Category: On Campus

Motivational Interviewing

By Cheryl Perry

A group of SMCC nursing students from all four semesters of the program hosted Stephen Andrew from the Health Education & Training Institute of Portland, Maine. Stephen is world-recognized for his exceptional teaching of Motivational Interviewing, a counseling technique.

The definition Stephen provided to us is as follows: “Motivational Interviewing is a collaborative, goal-oriented style of communication with particular attention to the language of change. It is designed to strengthen personal motivation for and commitment to a specific goal by eliciting and exploring the person’s own reason for change within an atmosphere of acceptance and compassion.”

In healthcare today, 60 to 80 percent of all healthcare needs are lifestyle-related, so being able to communicate effectively without judgment is a required but overlooked skill.
During this session, Stephen provided information about various forms of communication skills. Then we tried them out; every 10 minutes or so he had an exercise where we would practice skills like fully listening, being present, and not asking questions. The basic method he wanted us to practice is OARS, which stands for Open-ended questions, Affirmations, Reflections, Summary.

He asked us to keep a sheet of paper to jot down our big takeaways from the four-hour workshop. These were a few of mine: “being kind is not enough”; The “No. 1 de-motivator is unsolicited advice”; “judgment is a form of violence”; “people aren’t broken — they suffer, but they’re not broken”; “the receiver is always correct”; “compassion with direction”; “ask permission or offer advice & and wait for the answer, then ask what they think of it”; and “definition of compassion: ability to sit with suffering.”
It was a great session and the SMCC Nursing Club hopes to be able to continue to have Stephen come to work with nursing students each semester.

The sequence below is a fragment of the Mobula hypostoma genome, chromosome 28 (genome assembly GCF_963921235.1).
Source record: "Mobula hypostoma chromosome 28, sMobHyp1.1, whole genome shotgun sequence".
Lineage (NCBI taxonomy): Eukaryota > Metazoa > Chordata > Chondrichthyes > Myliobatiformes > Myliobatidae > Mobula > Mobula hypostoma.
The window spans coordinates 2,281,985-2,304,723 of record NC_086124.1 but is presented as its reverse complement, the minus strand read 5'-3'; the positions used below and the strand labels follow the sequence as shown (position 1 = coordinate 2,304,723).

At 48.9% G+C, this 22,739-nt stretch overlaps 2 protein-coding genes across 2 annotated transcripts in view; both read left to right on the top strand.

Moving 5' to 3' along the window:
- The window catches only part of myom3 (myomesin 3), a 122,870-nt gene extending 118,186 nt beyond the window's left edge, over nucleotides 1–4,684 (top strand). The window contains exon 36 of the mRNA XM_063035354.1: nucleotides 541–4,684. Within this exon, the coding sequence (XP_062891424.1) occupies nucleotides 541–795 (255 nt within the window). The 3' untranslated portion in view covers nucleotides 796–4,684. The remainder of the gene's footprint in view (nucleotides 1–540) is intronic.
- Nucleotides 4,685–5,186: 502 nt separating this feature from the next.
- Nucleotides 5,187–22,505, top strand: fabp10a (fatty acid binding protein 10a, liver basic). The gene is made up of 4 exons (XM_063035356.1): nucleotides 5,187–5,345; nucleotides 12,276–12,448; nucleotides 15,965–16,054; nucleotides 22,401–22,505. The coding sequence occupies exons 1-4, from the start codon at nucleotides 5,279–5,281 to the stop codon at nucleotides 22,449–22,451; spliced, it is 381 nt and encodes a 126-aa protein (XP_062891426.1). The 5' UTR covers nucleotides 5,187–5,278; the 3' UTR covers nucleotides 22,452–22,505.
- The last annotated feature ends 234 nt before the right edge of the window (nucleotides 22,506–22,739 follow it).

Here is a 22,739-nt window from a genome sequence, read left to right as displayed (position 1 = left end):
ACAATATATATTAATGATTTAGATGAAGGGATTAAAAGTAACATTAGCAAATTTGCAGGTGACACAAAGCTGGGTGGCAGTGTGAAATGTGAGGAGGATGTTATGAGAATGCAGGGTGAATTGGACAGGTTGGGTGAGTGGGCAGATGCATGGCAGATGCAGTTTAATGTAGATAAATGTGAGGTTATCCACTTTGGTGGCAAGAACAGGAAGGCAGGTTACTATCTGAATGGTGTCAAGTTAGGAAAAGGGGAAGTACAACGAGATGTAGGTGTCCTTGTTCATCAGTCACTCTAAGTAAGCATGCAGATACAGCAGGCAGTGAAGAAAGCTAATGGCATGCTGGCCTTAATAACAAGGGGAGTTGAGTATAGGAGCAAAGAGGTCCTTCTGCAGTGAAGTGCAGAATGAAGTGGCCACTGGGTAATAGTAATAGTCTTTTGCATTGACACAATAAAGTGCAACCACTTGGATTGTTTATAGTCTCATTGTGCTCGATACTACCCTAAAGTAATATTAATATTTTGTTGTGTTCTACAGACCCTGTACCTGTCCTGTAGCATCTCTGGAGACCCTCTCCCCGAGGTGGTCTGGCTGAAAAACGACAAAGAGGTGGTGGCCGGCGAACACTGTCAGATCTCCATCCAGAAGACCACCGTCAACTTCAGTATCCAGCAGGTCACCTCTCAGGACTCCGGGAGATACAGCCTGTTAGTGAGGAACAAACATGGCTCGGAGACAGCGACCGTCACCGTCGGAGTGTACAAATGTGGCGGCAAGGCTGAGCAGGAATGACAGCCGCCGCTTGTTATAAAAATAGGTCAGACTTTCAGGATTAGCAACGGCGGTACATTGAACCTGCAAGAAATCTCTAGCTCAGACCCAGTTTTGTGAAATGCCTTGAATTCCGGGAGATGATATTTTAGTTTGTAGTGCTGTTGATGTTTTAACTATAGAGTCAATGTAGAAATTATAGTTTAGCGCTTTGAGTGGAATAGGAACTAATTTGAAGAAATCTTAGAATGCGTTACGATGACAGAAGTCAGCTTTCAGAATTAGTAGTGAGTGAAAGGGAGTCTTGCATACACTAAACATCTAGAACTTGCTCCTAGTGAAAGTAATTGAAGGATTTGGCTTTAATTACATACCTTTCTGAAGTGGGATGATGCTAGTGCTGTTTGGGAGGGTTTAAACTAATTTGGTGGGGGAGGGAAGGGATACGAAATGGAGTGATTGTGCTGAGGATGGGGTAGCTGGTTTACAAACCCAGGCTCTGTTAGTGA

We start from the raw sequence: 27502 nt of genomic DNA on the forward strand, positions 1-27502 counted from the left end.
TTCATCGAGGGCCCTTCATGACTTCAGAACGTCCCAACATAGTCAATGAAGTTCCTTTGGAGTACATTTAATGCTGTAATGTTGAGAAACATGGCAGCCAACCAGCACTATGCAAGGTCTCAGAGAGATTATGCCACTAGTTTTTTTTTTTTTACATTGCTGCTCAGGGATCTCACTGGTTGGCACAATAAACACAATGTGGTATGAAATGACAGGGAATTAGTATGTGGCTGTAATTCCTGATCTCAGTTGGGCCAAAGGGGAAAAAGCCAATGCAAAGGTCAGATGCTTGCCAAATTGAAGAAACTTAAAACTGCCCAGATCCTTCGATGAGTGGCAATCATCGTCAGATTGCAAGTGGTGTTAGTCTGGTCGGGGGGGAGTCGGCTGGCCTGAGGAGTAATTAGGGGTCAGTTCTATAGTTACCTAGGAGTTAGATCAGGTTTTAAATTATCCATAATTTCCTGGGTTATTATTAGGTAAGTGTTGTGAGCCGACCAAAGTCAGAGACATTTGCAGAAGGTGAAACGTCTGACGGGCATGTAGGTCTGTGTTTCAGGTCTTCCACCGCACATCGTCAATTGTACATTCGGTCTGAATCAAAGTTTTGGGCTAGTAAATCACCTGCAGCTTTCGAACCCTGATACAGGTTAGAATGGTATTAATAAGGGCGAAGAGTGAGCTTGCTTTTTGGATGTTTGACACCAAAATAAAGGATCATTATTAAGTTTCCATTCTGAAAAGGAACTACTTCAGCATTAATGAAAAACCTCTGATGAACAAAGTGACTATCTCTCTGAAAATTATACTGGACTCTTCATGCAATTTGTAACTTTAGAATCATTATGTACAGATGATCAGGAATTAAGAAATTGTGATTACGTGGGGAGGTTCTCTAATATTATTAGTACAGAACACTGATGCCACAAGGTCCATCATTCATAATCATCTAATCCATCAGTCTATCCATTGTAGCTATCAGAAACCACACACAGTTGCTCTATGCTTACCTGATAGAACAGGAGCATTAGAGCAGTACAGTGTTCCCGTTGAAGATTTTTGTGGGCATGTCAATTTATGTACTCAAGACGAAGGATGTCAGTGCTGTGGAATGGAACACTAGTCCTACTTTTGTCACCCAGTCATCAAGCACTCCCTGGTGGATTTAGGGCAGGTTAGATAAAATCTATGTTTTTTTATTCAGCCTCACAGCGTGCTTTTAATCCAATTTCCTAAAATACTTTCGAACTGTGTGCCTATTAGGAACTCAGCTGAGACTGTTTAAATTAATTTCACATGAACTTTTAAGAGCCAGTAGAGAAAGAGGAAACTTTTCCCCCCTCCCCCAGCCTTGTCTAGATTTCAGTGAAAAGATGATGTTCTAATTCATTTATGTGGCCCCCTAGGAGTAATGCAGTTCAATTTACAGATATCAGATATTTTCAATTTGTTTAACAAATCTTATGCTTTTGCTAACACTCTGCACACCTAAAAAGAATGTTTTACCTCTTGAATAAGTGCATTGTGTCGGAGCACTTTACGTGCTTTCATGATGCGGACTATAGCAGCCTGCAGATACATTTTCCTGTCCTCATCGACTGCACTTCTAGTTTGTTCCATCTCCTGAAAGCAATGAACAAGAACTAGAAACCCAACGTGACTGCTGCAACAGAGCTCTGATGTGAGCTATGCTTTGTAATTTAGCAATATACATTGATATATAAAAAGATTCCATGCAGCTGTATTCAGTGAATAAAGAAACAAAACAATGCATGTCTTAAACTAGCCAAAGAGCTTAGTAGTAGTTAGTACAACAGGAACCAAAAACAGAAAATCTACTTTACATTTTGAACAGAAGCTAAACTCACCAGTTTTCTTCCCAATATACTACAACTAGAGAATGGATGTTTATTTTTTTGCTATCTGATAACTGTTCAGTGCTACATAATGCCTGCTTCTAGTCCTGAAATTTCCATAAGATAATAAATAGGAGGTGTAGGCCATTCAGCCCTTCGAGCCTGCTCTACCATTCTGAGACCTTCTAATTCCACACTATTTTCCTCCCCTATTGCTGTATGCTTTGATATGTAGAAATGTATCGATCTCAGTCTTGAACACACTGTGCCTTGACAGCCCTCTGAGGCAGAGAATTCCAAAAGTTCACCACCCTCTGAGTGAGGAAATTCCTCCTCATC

Preble Hall’s Namesake

By Cassie Marceau and Ben Riggleman

Edward_PrebleYou look at all the buildings here at SMCC, and you can tell that they are old. So then you know they have some history to them. For example, Preble Hall was built in 1905. It was built to be an artillery barracks, and was designed to hold 109 men.

The building is named after Edward Preble, a United States naval commander who was born Aug. 15, 1761, and died Aug. 25, 1807. He served in the First Barbary War (1801-1805), during which he led American attacks on the Arab city-state of Tripoli, which was a base for pirates at the time (and is now the capital of Libya). He helped shape the early U.S. Navy and its officer corps.

Preble was the son of a military officer, merchant and political leader, Jedidiah Preble. As a boy, his home was destroyed when the city of Falmouth (present-day Portland) was burned by the British navy on the orders of Captain Henry Mowat during the Revolutionary War. This impelled the young Preble to serve his country at sea, and he joined the crew of a privateer vessel at age 16. In 1779, two years later, he joined the Massachusetts State Navy. He became a prisoner of the British in 1781 when his ship, the Protector, was captured.

After his release, he was promoted to First Lieutenant. Serving on the cruiser Winthrop, he led a daring mission to capture a British ship anchored off Castine, Maine, and braved heavy fire from shore as he led it out to sea. He quickly gained “a reputation for undaunted courage and presence of mind,” according to his biography on a U.S. Navy website. He also became feared by subordinates for his harsh discipline and what we would now call anger-management problems.

He is most famous for his conduct during the Barbary War. He acted as both military commander and diplomat, but did not excel in the latter capacity; his Encyclopedia Britannica entry notes that he was “insensitive to Islamic culture.” He did, however, sign a peace treaty with the Sultan of Morocco in 1803. His lack of diplomatic progress with the Tripolitanians on behalf of captured American sailors led him to attack Tripoli full-on in 1804. It was defended by 25,000 soldiers, and he had only a small seabound force under his command. Although Preble was not personally able to win a decisive victory, his bravery brought him national renown, and many junior officers who served under him became famous in their own right in the War of 1812.